Real Genius: Think Tank #2 Reviewon September 10, 2012 at 8:58 am
I missed the first issue of Think Tank last month; contributor Trebuchet brought it to my attention over car bomb shots a few weeks ago, and I wasn’t able to get my hands on it until this week’s second issue release. And frankly, I wasn’t expecting to get a hell of a lot from it; jumping into an Image-published book by a creator who’s only written a handful of books (the last of those apparently coming out in 1999) can be a dicey proposition when it comes to following what’s going on. When you throw on top of it that the writer is actually a Big Cheese at the publishing house releasing the book, and I was expecting to be thrown off the deep end into an incomprehensible story, where all the setup had happened in the first issue, with no clues as to how to pick up what was going on because no one wanted to edit the boss’s work (that kind of thing seems to be going around these days).
Instead, I found a user-friendly experience where I got the gist of where we were, with some interesting back story about the protagonist, some good character work establishing that character and the supporting characters as multi-layered and interesting, and laying the groundwork for what looks to be a cool escape story coming in the future.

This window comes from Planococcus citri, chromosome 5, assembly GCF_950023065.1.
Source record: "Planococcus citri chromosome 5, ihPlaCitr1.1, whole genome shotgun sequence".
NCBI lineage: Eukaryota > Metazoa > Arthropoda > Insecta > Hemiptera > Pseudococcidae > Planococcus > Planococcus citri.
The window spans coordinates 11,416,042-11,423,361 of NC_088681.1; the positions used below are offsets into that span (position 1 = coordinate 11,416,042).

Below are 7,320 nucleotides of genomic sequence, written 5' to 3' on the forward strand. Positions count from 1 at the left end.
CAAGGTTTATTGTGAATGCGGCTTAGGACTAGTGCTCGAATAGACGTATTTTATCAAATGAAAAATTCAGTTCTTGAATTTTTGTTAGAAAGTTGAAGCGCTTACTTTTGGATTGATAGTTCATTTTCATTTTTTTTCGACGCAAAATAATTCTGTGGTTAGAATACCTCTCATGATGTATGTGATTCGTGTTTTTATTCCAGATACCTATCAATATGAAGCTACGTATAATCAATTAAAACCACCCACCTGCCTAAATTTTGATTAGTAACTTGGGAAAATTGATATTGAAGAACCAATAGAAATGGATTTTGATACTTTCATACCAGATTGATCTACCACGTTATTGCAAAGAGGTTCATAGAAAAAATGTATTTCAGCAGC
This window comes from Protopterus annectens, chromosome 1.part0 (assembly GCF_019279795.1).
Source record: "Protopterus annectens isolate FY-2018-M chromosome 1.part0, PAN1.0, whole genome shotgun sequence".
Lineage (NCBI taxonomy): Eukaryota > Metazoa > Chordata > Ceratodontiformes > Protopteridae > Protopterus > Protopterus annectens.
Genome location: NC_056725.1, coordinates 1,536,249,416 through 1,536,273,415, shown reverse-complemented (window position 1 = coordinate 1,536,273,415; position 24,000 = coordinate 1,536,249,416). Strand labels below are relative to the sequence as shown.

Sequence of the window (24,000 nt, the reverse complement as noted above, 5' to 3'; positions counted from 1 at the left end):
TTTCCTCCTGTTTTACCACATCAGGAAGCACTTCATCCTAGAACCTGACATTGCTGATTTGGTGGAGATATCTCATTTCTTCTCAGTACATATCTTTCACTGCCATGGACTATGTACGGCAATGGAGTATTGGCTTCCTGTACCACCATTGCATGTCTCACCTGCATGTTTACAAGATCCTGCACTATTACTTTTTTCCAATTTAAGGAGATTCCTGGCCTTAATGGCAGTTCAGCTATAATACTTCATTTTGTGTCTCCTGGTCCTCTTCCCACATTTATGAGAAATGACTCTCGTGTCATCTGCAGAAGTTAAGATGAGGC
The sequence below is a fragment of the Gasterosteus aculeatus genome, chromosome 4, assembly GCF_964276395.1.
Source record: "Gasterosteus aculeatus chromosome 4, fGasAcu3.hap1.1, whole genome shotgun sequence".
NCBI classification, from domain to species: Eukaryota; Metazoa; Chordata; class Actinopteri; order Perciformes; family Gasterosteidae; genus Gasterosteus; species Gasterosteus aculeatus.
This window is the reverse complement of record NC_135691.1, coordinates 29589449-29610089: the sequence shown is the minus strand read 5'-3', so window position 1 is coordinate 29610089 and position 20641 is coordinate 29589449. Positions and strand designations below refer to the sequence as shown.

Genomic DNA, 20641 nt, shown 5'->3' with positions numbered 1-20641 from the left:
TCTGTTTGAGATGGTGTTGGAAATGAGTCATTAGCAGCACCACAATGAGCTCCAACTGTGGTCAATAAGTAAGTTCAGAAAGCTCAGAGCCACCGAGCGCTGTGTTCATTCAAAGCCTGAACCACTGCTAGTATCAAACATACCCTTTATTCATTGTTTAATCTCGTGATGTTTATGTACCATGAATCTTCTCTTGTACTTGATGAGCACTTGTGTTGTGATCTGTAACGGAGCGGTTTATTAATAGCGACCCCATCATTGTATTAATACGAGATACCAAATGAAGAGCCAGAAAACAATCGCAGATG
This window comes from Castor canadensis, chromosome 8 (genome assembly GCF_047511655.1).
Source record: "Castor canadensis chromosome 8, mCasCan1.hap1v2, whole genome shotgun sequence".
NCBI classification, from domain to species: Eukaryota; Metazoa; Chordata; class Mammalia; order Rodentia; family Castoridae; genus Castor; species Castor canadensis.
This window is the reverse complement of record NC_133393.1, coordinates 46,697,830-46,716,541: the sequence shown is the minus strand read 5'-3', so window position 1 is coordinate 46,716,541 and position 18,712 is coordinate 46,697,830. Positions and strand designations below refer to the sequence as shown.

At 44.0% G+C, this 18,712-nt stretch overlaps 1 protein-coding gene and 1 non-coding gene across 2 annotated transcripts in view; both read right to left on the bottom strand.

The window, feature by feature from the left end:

But yeah: writer Matt Hawkins has totally seen Real Genius a bunch of times.
Think Tank #2 appears to be an “origin story” for DARPA scientist / engineer David Loren, who has been captured after apparently attempting to escape his military base home with a seriously long-life battery in the last issue. The comic depicts the military trying to pressure Loren into returning to work via threatening his lab partner with a long stay in Guantanamo, and by arresting a girl he apparently met in a bar in the first issue (Jesus, the military in Think Tank has no sense of humor about their prototypes; they make working for Apple seem like a reasonable life choice), while Loren continues to plan out his ultimate escape. It also intermixes these sequences with flashbacks showing military recruiters expertly setting their hooks into a gifted science student, stringing him along by offering him everything he ever wanted… all the while downplaying that the cost was working on deadly technology, and his very freedom. So I take it back: it sounds exactly like working for Apple.
The main area where the book works is Hawkins’s depiction of Loren. Hawkins makes Loren feel like a fully-realized, actual human being: he’s cocky and funny and arrogant about his skills and intelligence, while demonstrating that he understands that those very characteristics include flaws that have not only left him open to being manipulated into working on deadly technology, but allowed him to remain willfully blind to the consequences of his work for quite a long time. A character whose “power” is being smarter than everyone else runs the risk of coming off unlikable, particularly when part of his justification for using his gift to work on weapons systems is that he was lied to from an early age, but by Hawkins giving the character enough self-awareness to admit that he did it because he liked it, it rounds out the character and makes him satisfying…